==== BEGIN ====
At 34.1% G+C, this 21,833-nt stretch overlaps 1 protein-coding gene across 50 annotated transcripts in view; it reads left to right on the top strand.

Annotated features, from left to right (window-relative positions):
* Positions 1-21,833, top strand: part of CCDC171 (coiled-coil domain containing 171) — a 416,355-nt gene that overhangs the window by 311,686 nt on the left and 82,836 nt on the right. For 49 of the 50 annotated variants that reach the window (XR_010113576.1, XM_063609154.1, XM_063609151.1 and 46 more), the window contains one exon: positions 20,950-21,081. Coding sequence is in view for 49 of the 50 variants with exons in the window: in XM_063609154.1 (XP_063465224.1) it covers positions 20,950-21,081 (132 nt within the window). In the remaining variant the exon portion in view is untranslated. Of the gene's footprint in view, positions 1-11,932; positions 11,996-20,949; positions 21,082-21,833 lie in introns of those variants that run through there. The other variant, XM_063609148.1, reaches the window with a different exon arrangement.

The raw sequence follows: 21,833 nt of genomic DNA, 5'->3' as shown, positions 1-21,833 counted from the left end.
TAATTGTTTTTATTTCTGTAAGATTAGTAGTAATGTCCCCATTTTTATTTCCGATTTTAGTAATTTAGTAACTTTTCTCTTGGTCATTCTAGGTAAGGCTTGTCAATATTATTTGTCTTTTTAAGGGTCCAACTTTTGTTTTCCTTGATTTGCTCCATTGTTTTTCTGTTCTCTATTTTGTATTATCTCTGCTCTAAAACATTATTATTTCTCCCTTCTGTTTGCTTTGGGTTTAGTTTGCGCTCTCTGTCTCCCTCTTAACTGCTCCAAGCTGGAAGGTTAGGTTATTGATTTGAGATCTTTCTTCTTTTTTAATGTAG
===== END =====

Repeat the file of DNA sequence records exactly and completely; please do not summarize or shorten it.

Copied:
At 34.1% G+C, this 21,833-nt stretch overlaps 1 protein-coding gene across 50 annotated transcripts in view; it reads left to right on the top strand.

Annotated features, from left to right (window-relative positions):
* Positions 1-21,833, top strand: part of CCDC171 (coiled-coil domain containing 171) — a 416,355-nt gene that overhangs the window by 311,686 nt on the left and 82,836 nt on the right. For 49 of the 50 annotated variants that reach the window (XR_010113576.1, XM_063609154.1, XM_063609151.1 and 46 more), the window contains one exon: positions 20,950-21,081. Coding sequence is in view for 49 of the 50 variants with exons in the window: in XM_063609154.1 (XP_063465224.1) it covers positions 20,950-21,081 (132 nt within the window). In the remaining variant the exon portion in view is untranslated. Of the gene's footprint in view, positions 1-11,932; positions 11,996-20,949; positions 21,082-21,833 lie in introns of those variants that run through there. The other variant, XM_063609148.1, reaches the window with a different exon arrangement.

The raw sequence follows: 21,833 nt of genomic DNA, 5'->3' as shown, positions 1-21,833 counted from the left end.
TAATTGTTTTTATTTCTGTAAGATTAGTAGTAATGTCCCCATTTTTATTTCCGATTTTAGTAATTTAGTAACTTTTCTCTTGGTCATTCTAGGTAAGGCTTGTCAATATTATTTGTCTTTTTAAGGGTCCAACTTTTGTTTTCCTTGATTTGCTCCATTGTTTTTCTGTTCTCTATTTTGTATTATCTCTGCTCTAAAACATTATTATTTCTCCCTTCTGTTTGCTTTGGGTTTAGTTTGCGCTCTCTGTCTCCCTCTTAACTGCTCCAAGCTGGAAGGTTAGGTTATTGATTTGAGATCTTTCTTCTTTTTTAATGTAG